1. Continue monitoring food stores. Pollen patty feeding can be discontinued as your hives remain clustered most days. However, during warmer days, bees will fly, searching for food sources. You may find bees burrowing into chicken feed, sawdust, etc. They are attempting to find a source of protein, and will gather any type of dust thinking it is a protein source. You can open feed protein powder in December and January. It is not completely necessary, but any feeding is helpful.
  2. During quick hive inspections, you will most likely see the size of cluster diminish over time. The bees will be clustering more and more tightly as the weather gets colder. But, you will also see a slow loss in population as the fall workers die. This is normal. Hives often lose strength over winter, thus the larger and stronger the hive going into winter the better.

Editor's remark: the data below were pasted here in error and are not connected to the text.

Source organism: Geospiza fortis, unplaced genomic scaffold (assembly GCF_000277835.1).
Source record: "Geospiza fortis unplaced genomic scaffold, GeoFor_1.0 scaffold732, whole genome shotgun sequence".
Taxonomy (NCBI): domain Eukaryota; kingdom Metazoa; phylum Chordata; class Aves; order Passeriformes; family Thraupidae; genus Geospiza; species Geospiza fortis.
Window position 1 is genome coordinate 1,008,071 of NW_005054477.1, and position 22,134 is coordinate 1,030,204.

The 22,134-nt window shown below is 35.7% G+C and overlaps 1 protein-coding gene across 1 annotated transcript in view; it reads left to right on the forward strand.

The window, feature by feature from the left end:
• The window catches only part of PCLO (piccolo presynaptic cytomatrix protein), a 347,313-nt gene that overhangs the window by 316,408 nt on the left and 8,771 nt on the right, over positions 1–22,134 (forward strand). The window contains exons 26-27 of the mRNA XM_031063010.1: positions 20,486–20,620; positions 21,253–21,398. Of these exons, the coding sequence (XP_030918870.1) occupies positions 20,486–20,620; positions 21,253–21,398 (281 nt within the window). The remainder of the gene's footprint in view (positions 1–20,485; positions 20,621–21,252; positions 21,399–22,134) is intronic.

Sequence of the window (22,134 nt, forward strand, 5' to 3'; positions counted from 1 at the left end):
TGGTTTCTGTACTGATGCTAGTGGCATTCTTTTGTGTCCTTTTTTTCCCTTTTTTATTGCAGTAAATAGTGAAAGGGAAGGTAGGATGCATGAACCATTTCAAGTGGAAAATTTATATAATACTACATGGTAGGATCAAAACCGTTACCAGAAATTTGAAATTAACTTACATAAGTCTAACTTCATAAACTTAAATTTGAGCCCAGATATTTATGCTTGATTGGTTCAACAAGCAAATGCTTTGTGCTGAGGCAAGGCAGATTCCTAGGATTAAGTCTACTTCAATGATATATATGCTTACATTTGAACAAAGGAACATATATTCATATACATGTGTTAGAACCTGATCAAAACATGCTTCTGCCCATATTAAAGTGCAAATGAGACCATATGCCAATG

3. If you plan to purchase nucs or queens in the spring, ordering now will ensure you are able to get the earliest possible pick up dates next year.
  4. With the cold weather, you may notice your harvested honey beginning to crystallize. To re-liquefy, warm at 120 degrees for 24 hours. This can be done using a variety of methods, such as an old refrigerator or ice chest with light bulbs and a thermostat.